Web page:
History of a prodrome of fever or malaise may precede the onset of symptoms by several days.

Similar previous problems in the same digit suggest that the patient is presenting with an episode of reactivation and recurrence.

Question patients about any recent possible exposure. Considerations are as follows:

  • Healthcare workers with a history of exposure to oral or genital secretions are at risk.

  • Patients in the general population with a history of caring for or coming in contact with someone that has typical lesions are at risk.

  • Since autoinoculation is a common route, especially in children, ask about recent episodes consistent with herpes labialis or herpetic gingivostomatitis. In adults, inquire about a history of symptoms consistent with genital herpes.


The involved finger is often exquisitely tender and quite edematous; however, in contrast to a felon, the pulp space usually is not tensely swollen.

Examination usually reveals the characteristic grouped vesicular lesions or ulcers with surrounding erythema.

Fluid within the vesicles is usually clear, although it may appear cloudy or hemorrhagic.

Extension of infectious process into subungual space may be observed.

Lymphangitic streaking and possibly adenopathy of the epitrochlear and axillary nodes may be found.

Preexisting herpetic lesions may be noted in oral cavity or genitals.


As noted, health care workers are at risk due to possibility of exposure to virus-containing secretions from their patients.

Patients with other herpetic lesions, such as herpes labialis, herpetic gingivostomatitis, or genital herpes, are at risk due to autoinoculation.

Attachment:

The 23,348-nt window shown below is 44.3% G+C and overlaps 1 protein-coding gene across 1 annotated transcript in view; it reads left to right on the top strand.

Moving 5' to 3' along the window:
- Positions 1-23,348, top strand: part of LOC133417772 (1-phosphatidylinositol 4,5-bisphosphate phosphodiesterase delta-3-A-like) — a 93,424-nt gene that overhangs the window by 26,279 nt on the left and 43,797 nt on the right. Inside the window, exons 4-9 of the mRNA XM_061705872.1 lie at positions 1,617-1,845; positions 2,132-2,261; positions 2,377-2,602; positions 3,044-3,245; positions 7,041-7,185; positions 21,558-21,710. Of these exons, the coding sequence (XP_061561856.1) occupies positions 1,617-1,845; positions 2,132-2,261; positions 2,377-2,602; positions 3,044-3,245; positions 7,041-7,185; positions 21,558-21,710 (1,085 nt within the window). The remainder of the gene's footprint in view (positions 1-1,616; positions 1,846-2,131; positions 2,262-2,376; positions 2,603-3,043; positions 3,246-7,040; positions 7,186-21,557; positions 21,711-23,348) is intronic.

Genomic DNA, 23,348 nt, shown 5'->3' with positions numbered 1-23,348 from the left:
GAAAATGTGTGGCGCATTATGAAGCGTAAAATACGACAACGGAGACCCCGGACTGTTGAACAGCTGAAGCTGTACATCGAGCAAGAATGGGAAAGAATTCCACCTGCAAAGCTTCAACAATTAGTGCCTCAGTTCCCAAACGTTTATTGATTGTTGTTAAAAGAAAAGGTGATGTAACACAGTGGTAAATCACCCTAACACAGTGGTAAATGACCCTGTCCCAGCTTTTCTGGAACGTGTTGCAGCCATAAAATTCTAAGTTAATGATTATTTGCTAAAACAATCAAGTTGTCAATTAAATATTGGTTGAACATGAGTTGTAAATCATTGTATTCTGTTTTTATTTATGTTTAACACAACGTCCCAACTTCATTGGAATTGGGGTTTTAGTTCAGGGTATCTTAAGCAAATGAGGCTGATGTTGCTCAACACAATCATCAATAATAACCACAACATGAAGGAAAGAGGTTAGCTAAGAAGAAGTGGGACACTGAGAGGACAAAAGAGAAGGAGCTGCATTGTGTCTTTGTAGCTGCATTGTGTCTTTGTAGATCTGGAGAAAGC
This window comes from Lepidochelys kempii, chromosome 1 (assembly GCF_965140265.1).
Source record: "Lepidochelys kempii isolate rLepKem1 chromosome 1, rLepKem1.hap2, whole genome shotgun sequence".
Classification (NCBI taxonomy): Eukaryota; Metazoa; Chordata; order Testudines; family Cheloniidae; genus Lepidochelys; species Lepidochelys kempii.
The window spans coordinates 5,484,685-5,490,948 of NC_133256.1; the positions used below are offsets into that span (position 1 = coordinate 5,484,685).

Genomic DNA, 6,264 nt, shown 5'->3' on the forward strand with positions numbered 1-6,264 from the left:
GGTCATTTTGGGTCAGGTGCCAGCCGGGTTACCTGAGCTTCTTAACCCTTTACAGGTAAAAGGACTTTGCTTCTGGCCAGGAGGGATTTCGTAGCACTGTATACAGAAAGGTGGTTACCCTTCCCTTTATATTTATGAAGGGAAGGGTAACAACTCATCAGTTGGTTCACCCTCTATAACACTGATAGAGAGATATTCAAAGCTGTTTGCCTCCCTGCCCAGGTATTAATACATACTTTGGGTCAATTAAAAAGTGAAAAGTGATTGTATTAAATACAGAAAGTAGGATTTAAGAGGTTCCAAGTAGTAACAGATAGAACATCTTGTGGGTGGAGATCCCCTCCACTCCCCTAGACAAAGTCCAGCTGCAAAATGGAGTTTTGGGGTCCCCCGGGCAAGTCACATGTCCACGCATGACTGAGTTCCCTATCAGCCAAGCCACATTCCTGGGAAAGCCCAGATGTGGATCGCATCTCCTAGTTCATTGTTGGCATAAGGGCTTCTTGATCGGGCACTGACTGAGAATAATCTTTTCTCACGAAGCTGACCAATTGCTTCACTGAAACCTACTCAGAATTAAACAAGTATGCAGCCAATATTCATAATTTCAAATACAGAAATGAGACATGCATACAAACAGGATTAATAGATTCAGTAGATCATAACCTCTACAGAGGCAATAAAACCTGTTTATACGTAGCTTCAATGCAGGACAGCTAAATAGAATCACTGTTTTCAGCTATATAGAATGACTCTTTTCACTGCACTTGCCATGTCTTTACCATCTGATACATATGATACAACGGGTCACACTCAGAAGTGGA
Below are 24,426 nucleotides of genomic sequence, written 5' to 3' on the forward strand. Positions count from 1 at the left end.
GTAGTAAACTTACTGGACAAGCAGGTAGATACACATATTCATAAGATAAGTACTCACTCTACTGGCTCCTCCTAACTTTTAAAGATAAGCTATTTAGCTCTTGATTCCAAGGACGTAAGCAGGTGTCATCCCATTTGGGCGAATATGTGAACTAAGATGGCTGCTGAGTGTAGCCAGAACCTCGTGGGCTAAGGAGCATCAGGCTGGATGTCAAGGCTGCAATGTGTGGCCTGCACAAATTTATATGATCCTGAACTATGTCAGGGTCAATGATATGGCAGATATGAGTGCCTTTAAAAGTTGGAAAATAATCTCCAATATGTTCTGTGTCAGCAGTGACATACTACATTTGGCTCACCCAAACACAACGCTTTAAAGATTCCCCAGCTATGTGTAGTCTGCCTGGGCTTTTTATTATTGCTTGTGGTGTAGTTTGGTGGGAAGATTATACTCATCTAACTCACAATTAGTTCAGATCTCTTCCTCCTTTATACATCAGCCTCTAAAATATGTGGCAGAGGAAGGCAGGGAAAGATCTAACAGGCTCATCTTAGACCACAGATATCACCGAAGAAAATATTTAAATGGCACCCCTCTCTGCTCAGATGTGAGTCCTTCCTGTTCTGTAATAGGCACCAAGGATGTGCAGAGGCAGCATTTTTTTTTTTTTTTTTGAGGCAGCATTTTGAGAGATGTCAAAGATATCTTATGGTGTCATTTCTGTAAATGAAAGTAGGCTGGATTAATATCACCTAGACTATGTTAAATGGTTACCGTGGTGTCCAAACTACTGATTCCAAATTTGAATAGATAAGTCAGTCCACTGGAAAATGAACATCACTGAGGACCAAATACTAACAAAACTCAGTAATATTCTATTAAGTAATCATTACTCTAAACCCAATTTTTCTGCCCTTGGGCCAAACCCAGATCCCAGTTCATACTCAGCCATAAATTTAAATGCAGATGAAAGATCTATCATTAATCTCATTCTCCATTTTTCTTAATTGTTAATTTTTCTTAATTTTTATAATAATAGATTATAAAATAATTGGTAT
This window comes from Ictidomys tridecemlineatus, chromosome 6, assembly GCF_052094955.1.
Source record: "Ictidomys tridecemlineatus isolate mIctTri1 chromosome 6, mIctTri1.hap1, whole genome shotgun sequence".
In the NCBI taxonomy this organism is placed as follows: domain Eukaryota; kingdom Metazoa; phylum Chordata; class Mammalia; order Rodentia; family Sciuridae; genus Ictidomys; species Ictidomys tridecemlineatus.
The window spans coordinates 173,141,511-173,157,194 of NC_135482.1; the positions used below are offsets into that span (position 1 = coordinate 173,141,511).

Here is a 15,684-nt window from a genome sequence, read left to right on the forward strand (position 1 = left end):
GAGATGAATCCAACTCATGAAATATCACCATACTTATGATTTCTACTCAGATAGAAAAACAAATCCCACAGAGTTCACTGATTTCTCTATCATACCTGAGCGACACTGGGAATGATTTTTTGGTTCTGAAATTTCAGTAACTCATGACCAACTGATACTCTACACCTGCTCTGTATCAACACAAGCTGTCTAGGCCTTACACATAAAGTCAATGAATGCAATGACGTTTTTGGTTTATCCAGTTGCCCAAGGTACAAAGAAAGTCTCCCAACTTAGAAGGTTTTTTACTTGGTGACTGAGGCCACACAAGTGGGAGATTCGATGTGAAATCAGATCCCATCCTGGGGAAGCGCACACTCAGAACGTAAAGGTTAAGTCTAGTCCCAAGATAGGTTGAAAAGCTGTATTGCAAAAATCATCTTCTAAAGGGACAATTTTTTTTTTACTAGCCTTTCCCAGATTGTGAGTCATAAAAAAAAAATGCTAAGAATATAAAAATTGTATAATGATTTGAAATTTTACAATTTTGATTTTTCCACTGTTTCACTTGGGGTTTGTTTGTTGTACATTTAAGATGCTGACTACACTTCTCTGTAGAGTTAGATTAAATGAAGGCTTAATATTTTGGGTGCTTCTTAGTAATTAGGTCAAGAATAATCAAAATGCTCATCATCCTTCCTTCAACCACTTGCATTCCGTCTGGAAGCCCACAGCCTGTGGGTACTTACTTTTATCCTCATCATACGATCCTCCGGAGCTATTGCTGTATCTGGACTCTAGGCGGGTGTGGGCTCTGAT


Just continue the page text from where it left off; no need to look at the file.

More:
Immunocompromised patients are at risk for primary infection, reactivation, and possibly systemic complications.



Differential Diagnoses



Laboratory Studies

Diagnosis of herpetic whitlow usually is clinical, based on presentation of the affected digit with characteristic lesions and a typical history.[2, 4]

In children, observation of concurrent gingivostomatitis is almost pathognomonic.

In adults, the presence of occupational risk factors or finding of concurrent oral or genital herpes lesions should strongly suggest the diagnosis.

Definitive diagnostic testing includes the Tzanck test, viral cultures, serum antibody titers, fluorescent antibody testing, or DNA hybridization. Ideally, specimens should be obtained from lesions that have been present less than 24 hours to maximize sensitivity, regardless of the diagnostic modality used.

Viral culture of the aspirated vesicle fluid is the most specific assay and represents the diagnostic criterion standard. This test is usually more costly and time consuming, requiring 24-48 hours, but it does provide the ability to differentiate HSV-1 and HSV-2 infections. Specificity is 100%, with sensitivity ranging from 75% with initial episodes to as low as 50% during recurrences.

Polymerase chain reaction and immunofluorescent microscopy have become more widely available and cost effective.

HSV serologic tests are available but are of limited utility owing to lifelong positivity after initial seroconversion.

The Tzanck test is less commonly performed because of its relatively low sensitivity, but it may be helpful in certain cases. Smears are obtained by scraping the base of an unroofed vesicle. The smears are Giemsa-stained, and a positive test is indicated by light microscopy findings of multinucleated giant cells, often with visible viral inclusions.

Recurrent infections, atypical presentations, or unusual locations should suggest an immunodeficient state. HIV testing should be considered in patients with such presentations.[5, 6]



Emergency Department Care

Herpetic whitlow is a self-limited disease. Treatment most often is directed toward symptomatic relief.

Acyclovir may be beneficial. Studies of clinical efficacy are limited and treatment suggestions are extrapolated from data regarding response of other HSV infections. In primary infections, topical acyclovir 5% has been demonstrated to shorten the duration of symptoms and viral shedding. Oral acyclovir may prevent recurrence. Doses of 800 mg twice daily initiated during the prodrome may abort the recurrence. Alternative dosing regimens may also be effective.[7]

Famciclovir or valacyclovir may shorten the clinical manifestations of acute occurrence.

Use antibiotic treatment only in cases complicated by bacterial superinfection.